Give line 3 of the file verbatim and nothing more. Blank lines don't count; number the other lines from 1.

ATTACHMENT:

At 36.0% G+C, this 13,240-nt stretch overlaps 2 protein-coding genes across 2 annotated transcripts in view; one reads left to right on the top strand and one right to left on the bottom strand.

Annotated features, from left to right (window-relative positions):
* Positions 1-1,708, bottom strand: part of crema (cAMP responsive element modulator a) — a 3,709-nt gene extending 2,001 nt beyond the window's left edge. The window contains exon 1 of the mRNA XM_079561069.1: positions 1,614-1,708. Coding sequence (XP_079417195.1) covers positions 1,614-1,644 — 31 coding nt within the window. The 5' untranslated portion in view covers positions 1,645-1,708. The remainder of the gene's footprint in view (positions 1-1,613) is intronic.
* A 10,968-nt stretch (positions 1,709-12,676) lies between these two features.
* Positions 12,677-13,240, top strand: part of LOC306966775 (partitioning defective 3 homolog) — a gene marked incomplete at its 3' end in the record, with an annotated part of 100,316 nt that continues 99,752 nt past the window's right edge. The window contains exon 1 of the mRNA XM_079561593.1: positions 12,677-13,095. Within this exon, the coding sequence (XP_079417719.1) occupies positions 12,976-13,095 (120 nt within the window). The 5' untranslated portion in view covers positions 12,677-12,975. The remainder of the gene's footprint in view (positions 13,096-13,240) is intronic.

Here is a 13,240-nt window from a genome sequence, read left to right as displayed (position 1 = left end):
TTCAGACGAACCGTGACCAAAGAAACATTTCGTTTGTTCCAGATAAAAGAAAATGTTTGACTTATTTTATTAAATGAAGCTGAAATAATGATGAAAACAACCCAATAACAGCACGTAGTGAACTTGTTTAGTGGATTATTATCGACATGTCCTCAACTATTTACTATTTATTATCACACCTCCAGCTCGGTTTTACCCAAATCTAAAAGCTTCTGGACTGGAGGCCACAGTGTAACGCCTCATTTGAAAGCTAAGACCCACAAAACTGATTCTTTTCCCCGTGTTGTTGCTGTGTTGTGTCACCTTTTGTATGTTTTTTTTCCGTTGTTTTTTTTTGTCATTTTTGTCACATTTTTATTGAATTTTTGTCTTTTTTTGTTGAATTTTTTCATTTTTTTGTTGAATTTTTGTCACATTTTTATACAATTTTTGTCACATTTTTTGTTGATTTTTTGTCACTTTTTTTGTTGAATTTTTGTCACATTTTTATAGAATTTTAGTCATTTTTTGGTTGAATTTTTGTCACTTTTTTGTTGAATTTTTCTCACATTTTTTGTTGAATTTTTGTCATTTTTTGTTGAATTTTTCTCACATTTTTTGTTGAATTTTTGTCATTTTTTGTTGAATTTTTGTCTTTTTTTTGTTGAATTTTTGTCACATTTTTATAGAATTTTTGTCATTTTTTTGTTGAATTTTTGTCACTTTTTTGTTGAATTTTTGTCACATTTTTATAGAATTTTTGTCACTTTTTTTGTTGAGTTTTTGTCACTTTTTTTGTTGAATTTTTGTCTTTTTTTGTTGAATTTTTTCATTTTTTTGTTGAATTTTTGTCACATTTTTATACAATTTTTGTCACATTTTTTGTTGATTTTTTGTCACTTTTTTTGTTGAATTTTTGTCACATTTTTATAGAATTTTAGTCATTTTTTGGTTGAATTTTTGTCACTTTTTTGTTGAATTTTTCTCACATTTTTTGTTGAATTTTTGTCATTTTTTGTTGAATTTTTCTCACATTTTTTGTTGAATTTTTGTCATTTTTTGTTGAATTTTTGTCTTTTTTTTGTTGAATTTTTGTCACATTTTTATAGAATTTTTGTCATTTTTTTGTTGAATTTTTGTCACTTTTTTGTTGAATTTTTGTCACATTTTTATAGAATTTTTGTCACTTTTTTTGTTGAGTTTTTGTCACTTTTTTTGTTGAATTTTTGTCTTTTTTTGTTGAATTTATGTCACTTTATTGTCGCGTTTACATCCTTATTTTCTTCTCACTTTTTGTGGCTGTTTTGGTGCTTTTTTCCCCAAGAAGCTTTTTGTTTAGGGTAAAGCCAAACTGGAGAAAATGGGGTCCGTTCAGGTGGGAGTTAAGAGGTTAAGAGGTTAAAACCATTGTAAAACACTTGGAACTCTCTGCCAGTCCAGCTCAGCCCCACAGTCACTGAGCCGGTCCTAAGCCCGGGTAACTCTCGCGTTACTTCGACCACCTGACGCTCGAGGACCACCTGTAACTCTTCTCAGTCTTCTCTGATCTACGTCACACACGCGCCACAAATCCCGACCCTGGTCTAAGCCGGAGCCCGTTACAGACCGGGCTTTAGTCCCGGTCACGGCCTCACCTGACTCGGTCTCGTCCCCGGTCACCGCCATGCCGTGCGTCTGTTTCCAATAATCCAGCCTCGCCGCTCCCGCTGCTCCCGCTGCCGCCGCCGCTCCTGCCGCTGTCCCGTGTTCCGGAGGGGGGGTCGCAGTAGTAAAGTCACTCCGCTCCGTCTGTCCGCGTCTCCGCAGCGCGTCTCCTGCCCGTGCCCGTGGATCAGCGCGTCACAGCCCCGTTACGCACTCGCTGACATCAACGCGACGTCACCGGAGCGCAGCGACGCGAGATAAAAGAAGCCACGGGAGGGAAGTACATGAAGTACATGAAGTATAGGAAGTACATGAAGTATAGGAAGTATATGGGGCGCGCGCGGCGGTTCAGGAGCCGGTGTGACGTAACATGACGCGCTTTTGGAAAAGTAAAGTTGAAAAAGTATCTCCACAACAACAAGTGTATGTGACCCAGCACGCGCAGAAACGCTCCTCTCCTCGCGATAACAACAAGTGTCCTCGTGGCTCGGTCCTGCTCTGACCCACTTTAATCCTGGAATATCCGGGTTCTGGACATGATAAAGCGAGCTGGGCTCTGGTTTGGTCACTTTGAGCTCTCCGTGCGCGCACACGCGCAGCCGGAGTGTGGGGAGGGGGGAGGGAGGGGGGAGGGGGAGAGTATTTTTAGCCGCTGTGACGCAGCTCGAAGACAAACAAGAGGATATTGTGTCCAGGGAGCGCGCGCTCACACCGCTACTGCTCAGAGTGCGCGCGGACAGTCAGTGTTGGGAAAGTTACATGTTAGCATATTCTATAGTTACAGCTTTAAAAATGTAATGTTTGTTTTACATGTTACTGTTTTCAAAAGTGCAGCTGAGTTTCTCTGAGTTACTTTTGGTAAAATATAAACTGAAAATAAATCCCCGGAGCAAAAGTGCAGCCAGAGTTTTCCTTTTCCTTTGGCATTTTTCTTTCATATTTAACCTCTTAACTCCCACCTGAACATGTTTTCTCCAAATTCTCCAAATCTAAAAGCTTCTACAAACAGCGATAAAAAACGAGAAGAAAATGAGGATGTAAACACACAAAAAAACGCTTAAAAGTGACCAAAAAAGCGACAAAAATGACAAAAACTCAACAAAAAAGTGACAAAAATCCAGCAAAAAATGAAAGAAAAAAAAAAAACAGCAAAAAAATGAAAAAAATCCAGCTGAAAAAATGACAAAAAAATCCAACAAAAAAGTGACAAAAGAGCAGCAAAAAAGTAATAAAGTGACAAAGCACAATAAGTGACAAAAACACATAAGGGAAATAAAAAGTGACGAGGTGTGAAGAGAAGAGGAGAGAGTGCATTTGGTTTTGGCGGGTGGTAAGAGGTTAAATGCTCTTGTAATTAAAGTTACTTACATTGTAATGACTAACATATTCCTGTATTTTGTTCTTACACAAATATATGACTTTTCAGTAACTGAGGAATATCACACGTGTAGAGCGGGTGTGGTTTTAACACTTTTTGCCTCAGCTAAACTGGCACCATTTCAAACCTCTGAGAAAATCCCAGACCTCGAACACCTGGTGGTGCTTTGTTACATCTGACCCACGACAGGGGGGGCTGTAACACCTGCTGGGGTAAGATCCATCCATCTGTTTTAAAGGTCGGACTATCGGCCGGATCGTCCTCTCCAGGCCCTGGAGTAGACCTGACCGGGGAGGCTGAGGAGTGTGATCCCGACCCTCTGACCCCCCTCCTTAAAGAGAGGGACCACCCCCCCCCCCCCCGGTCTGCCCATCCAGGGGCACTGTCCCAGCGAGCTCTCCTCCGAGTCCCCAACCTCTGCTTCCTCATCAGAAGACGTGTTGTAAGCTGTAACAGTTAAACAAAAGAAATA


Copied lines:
* Positions 1-1,708, bottom strand: part of crema (cAMP responsive element modulator a) — a 3,709-nt gene extending 2,001 nt beyond the window's left edge. The window contains exon 1 of the mRNA XM_079561069.1: positions 1,614-1,708. Coding sequence (XP_079417195.1) covers positions 1,614-1,644 — 31 coding nt within the window. The 5' untranslated portion in view covers positions 1,645-1,708. The remainder of the gene's footprint in view (positions 1-1,613) is intronic.